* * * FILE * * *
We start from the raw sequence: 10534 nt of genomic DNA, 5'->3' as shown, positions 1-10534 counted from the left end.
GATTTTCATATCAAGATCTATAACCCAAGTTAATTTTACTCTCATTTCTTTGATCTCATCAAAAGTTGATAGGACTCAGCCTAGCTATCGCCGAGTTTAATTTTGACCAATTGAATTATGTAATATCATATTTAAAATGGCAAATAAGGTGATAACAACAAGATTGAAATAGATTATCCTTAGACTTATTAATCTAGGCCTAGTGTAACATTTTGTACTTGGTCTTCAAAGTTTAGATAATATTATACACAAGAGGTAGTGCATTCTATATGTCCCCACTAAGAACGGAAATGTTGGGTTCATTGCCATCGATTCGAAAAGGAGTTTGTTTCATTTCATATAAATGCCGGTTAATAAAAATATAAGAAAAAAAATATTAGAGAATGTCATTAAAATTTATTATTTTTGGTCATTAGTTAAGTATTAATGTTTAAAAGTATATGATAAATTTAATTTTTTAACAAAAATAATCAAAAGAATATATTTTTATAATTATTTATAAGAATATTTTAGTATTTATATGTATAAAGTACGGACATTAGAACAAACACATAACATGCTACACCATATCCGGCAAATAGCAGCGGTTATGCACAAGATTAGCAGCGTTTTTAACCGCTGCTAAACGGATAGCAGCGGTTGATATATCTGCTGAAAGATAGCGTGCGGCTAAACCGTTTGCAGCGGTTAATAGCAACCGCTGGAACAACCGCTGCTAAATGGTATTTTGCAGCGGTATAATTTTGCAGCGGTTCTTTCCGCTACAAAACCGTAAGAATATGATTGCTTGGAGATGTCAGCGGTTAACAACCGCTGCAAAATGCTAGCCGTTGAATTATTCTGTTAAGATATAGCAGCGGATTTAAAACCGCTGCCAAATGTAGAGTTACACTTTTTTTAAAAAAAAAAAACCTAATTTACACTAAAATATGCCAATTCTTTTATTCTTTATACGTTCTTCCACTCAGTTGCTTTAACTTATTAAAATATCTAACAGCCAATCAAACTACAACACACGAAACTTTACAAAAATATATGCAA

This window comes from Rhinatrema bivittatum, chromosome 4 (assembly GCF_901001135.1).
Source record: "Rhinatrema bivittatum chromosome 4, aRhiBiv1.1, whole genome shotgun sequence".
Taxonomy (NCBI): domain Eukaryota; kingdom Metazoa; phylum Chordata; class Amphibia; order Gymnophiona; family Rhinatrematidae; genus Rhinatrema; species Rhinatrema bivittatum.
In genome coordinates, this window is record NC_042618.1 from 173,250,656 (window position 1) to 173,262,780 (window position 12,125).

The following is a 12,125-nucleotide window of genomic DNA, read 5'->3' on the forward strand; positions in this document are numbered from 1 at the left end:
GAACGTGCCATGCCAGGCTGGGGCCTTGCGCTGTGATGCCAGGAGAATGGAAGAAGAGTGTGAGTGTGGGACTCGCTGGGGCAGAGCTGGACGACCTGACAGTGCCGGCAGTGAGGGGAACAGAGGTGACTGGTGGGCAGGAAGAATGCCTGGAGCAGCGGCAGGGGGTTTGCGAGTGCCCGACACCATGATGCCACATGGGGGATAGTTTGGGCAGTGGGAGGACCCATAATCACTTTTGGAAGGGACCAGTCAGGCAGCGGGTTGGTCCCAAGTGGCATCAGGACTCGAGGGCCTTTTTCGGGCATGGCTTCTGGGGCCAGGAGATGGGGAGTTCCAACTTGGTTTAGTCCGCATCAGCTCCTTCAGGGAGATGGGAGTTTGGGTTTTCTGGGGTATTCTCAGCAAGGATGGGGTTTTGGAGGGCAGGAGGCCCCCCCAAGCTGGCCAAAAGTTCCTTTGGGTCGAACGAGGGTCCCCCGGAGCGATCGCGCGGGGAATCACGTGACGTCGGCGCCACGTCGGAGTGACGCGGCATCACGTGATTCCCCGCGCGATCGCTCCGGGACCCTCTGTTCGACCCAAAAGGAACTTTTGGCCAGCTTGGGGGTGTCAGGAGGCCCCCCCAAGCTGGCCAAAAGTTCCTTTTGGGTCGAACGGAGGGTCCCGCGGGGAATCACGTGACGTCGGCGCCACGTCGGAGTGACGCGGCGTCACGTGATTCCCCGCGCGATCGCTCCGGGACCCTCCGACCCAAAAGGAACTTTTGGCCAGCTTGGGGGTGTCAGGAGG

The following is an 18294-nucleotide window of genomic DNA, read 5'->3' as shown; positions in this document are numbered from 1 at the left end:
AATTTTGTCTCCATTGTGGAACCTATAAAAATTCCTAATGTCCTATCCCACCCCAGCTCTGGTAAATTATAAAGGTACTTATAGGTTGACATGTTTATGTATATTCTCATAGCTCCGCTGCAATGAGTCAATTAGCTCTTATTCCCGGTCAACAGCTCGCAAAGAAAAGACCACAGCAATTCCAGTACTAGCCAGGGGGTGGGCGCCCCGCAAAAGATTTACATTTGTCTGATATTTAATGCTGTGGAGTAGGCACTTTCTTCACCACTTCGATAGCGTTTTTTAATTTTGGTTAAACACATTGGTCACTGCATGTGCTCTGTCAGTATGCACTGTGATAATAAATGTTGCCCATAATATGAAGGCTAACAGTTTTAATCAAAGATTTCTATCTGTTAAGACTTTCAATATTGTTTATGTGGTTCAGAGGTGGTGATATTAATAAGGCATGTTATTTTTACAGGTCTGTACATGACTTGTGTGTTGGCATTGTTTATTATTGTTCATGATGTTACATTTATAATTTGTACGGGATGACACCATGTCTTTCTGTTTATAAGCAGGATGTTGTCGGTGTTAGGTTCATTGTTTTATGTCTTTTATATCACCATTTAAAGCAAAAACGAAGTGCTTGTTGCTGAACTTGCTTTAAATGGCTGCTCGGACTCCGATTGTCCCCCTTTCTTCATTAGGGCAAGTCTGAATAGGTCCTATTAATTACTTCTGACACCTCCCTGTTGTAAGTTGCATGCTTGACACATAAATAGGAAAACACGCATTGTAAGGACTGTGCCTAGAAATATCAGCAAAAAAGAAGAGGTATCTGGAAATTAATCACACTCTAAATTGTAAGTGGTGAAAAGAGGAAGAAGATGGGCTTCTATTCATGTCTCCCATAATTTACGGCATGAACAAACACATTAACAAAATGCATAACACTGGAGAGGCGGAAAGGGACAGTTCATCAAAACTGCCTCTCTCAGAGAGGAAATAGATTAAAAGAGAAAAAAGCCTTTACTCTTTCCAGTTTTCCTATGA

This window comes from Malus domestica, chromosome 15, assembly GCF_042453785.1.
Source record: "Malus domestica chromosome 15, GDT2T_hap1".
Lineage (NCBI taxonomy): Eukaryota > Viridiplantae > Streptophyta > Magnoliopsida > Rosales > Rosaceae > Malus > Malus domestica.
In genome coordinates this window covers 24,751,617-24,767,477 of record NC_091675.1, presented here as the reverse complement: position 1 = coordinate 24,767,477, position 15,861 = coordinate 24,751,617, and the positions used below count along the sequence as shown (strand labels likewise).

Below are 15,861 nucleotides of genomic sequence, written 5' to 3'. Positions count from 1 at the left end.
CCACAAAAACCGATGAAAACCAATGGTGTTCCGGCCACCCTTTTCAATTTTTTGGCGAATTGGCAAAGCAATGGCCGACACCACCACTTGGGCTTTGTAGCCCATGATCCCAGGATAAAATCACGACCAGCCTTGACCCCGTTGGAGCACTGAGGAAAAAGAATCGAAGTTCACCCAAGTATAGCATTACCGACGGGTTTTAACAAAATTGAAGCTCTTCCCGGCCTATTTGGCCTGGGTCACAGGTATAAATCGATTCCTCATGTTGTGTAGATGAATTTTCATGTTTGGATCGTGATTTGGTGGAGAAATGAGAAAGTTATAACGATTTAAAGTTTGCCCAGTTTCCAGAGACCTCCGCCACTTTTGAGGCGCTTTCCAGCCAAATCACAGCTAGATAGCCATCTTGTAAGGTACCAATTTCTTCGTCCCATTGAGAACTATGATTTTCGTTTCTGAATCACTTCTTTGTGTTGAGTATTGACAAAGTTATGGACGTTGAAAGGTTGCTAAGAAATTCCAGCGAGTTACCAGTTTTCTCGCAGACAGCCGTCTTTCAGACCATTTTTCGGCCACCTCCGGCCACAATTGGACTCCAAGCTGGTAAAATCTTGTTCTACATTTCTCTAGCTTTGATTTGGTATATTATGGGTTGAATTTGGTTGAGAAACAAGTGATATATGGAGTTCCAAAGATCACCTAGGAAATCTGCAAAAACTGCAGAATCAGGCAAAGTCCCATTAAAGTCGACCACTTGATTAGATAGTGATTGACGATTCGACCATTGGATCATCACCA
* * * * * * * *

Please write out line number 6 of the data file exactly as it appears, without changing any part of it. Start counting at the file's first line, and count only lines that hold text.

In genome coordinates, this window is record NC_042618.1 from 173,250,656 (window position 1) to 173,262,780 (window position 12,125).